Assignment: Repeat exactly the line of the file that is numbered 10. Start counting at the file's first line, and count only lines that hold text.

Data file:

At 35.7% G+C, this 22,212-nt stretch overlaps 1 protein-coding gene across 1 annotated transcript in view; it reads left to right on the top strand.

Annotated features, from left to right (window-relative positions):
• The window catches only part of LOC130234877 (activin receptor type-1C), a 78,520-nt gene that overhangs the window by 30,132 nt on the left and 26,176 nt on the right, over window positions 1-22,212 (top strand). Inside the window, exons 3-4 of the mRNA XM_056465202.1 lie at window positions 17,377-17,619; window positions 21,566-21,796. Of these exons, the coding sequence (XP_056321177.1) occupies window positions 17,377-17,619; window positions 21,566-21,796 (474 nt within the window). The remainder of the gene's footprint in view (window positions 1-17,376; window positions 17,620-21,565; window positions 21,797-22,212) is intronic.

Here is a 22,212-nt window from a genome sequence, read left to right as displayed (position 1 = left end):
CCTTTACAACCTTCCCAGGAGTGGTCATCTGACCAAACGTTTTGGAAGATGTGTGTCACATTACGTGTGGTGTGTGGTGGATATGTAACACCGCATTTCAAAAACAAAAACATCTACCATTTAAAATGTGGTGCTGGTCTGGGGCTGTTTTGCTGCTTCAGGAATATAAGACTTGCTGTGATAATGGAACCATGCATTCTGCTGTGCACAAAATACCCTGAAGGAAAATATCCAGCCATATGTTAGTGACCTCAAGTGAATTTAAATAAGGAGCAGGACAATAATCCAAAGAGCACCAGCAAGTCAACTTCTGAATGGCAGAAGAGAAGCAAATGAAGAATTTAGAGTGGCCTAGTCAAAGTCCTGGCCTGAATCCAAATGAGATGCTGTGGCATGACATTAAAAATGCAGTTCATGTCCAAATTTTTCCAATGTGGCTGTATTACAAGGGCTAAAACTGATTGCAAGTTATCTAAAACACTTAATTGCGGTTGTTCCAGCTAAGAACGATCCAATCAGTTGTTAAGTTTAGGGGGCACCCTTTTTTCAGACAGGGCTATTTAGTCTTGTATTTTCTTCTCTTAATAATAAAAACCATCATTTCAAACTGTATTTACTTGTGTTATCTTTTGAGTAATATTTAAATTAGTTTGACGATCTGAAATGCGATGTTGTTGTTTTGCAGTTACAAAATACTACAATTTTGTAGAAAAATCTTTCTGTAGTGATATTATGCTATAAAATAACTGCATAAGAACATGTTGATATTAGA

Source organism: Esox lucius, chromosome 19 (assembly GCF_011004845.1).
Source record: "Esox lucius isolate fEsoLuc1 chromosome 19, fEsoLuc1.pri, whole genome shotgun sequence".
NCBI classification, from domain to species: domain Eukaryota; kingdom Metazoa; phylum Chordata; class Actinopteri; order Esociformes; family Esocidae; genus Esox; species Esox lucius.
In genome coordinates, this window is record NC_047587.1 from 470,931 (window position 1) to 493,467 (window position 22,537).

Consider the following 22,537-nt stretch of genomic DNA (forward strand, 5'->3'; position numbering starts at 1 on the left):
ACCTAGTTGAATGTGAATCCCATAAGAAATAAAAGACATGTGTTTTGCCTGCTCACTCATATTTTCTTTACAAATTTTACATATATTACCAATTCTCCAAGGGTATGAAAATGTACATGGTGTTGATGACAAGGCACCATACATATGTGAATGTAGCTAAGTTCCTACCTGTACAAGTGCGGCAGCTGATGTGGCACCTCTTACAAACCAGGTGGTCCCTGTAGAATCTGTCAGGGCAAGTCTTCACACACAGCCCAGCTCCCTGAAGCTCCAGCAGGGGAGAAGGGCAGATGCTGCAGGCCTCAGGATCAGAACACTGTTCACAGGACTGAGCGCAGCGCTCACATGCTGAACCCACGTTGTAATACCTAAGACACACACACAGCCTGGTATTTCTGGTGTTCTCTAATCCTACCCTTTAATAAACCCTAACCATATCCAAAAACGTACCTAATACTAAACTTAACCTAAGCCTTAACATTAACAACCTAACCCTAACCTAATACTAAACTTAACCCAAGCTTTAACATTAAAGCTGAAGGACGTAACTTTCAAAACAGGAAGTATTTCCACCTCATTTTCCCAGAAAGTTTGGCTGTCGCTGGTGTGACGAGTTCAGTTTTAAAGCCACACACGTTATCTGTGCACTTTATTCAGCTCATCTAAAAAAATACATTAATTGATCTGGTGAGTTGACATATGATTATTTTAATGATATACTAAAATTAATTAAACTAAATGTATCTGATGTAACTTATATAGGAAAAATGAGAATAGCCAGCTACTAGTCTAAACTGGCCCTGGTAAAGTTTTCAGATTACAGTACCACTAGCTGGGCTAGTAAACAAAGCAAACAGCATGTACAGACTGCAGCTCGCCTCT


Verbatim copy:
Consider the following 22,537-nt stretch of genomic DNA (forward strand, 5'->3'; position numbering starts at 1 on the left):